Suella Braverman will ask France to stop twice as many Channel migrants before they leave the beach as they hammer out a new deal to tackle the crisis.
The Home Secretary believes the proportion of migrants halted by the French before they reach the sea needs to rise from 40 or 50 per cent to 80 or 90 per cent if they are to break the people smugglers’ business model by making it uneconomic.
She is due to meet her French counterpart Gerald Darmanin within the next fortnight to agree the “ambitious package of measures” promised on Thursday night by Liz Truss and President Emmanuel Macron aimed at “ending dangerous journeys across the Channel”.
As part of the new “entente cordiale”, Britain is expected to renew the multi-million-pound deal, doubling the number of gendarmes and volunteers on the beaches to 400, funding more surveillance drones and beefing up the intelligence operation with officers working alongside the French.
However, Government sources are pessimistic that the French will agree to joint land or sea patrols because of sensitivities over sovereignty. “We are not going to impose on France. The starting point is to ask: ‘What do you need to solve the problem and how can we help?’” said one source.
Officials are reluctant to describe the 90 per cent as a target but believe the aim must be to increase the proportion to make it economically unsustainable for the people smugglers. The French have so far stopped 20,000 migrants this year - double last year’s rate - but a record 33,500 have still reached the UK.
“Fifty per cent is still sustainable for the people smuggling gangs. It is a merry-go-round where the migrants scatter if someone is intercepted and go back the following night because 50 per cent of the time they get through,” said a source.
In an interview with The Telegraph on Friday, France’s General Frantz Tavart, who is in charge of 130 gendarmes and the 90 reservists who are paid for by the UK to police the Calais and Dunkirk coast, said stopping “80 or 90 per cent” would be “hard”.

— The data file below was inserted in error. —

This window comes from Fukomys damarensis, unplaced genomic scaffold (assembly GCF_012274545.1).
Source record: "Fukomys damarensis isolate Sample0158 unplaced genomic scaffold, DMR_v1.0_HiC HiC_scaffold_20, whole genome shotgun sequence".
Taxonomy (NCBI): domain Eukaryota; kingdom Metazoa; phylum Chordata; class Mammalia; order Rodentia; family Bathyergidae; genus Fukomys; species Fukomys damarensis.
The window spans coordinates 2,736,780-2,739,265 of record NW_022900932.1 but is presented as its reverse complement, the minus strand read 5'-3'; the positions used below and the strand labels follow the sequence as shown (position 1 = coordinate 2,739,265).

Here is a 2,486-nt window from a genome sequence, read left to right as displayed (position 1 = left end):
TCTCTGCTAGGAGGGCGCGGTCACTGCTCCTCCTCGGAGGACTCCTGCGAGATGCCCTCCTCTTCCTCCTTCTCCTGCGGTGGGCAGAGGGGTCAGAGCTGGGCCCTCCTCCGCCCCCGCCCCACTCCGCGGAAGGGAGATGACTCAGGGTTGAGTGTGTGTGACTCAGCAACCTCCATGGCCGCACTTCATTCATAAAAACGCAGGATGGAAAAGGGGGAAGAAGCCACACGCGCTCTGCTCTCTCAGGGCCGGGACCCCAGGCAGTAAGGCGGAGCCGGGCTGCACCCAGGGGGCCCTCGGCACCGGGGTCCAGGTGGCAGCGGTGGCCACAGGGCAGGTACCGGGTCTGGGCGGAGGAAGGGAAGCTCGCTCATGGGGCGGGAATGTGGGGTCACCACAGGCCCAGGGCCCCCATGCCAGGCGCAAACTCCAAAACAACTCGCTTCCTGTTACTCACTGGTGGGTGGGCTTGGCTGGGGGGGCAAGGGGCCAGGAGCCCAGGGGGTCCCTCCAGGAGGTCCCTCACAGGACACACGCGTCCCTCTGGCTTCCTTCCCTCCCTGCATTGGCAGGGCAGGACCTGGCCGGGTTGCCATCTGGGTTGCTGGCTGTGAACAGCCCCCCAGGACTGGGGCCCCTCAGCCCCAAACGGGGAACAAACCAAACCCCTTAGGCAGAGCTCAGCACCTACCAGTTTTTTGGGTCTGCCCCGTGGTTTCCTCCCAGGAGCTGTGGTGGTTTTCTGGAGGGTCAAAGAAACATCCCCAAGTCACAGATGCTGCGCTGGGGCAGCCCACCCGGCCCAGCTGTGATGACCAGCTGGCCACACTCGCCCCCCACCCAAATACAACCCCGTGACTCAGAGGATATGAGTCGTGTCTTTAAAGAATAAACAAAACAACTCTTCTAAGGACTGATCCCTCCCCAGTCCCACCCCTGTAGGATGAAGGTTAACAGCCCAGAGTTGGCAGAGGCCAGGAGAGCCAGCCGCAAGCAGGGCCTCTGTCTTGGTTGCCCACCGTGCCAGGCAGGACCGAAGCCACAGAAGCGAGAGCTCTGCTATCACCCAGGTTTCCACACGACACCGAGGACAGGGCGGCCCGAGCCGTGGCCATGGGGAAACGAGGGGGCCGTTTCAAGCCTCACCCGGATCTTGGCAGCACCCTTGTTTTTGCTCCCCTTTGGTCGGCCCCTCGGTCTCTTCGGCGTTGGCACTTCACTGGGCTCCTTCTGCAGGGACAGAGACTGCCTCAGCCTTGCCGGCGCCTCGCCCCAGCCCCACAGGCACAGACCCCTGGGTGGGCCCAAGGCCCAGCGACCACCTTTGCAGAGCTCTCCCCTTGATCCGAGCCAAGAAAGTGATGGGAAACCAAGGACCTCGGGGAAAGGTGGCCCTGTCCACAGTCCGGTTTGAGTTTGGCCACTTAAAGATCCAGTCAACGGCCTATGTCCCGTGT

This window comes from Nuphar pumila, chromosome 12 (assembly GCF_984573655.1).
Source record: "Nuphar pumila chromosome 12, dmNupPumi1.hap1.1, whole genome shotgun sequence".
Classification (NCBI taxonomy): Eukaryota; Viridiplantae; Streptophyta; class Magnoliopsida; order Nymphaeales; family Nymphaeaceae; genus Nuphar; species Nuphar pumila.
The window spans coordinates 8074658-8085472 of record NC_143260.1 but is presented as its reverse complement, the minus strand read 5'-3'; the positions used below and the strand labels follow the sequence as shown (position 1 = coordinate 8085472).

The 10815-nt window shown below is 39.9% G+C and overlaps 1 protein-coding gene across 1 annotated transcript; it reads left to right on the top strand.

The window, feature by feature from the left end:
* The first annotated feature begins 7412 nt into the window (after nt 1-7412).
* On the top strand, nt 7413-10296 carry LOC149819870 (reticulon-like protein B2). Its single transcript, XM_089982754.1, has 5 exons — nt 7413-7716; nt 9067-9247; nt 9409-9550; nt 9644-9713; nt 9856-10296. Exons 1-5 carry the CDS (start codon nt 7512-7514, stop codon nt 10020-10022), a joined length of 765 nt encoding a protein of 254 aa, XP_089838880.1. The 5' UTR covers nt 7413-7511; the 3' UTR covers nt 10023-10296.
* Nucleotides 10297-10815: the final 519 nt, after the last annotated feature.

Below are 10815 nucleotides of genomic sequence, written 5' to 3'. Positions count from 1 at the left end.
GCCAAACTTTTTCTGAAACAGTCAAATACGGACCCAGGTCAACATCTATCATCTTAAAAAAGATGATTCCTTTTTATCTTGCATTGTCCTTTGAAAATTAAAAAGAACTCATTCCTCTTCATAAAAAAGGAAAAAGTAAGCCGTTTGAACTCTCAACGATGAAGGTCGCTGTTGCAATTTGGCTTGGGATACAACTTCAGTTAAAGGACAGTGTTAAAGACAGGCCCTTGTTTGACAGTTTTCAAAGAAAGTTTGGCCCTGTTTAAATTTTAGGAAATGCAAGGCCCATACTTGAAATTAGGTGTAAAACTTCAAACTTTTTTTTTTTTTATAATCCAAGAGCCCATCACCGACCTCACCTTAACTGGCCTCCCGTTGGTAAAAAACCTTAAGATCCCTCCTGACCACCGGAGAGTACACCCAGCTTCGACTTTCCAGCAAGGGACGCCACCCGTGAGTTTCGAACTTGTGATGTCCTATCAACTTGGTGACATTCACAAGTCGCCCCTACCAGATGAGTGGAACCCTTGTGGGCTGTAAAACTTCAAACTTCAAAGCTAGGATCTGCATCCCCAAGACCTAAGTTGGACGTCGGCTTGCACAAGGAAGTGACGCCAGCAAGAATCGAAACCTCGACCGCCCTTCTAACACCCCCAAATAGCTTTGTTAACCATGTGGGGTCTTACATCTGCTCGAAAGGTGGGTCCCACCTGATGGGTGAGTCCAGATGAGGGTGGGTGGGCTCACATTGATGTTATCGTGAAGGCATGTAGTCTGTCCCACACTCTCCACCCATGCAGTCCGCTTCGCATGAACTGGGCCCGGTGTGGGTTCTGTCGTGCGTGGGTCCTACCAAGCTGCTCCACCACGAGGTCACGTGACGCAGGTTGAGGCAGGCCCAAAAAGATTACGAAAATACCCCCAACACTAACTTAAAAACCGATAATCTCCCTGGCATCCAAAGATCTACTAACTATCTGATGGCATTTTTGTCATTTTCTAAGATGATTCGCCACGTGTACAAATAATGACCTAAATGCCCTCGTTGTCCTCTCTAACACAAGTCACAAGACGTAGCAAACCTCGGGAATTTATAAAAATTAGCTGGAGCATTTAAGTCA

“It depends on the resources, the area and the migrant pressure at any given time. What is for sure is that the more resources you have, the higher your chances of preventing crossings,” he said.
He said he would be “delighted” to double his force and, “as a military man” he would put joint UK-French patrols in place if asked. But he added: “This is a sensitive issue and any order must come from the interior ministry. Naturally, the more men you have on the ground the more likely you are to prevent crossings.”
The French are currently operating 10 drones to spot smugglers and migrants, seven of which are new ones provided by the UK. “We use them massively, every day and they are very effective. We are awaiting three or four more in the near future. The drones plus the delivery of new buggies is really helping,” he said.
The thaw in relations between the Elysee and Number Ten marks a distinct change from the frosty clashes over migrants less than a year ago between Boris Johnson and Mr Macron in the wake of the deaths of 27 when their dinghy capsized in November.
However, officials believe France will continue to resist demands to intercept boats at sea or accept back migrants once they have reached UK waters or land. Britain is also expected to hold out against French calls to set up a processing facility in France from which the UK would accept a proportion of the migrants.
Tim Loughton, former minister and a member of the home affairs committee, said: “What would stop all this is if the French arrested migrants on the beach rather than letting them go and intercepted them at sea and took them back to Calais.”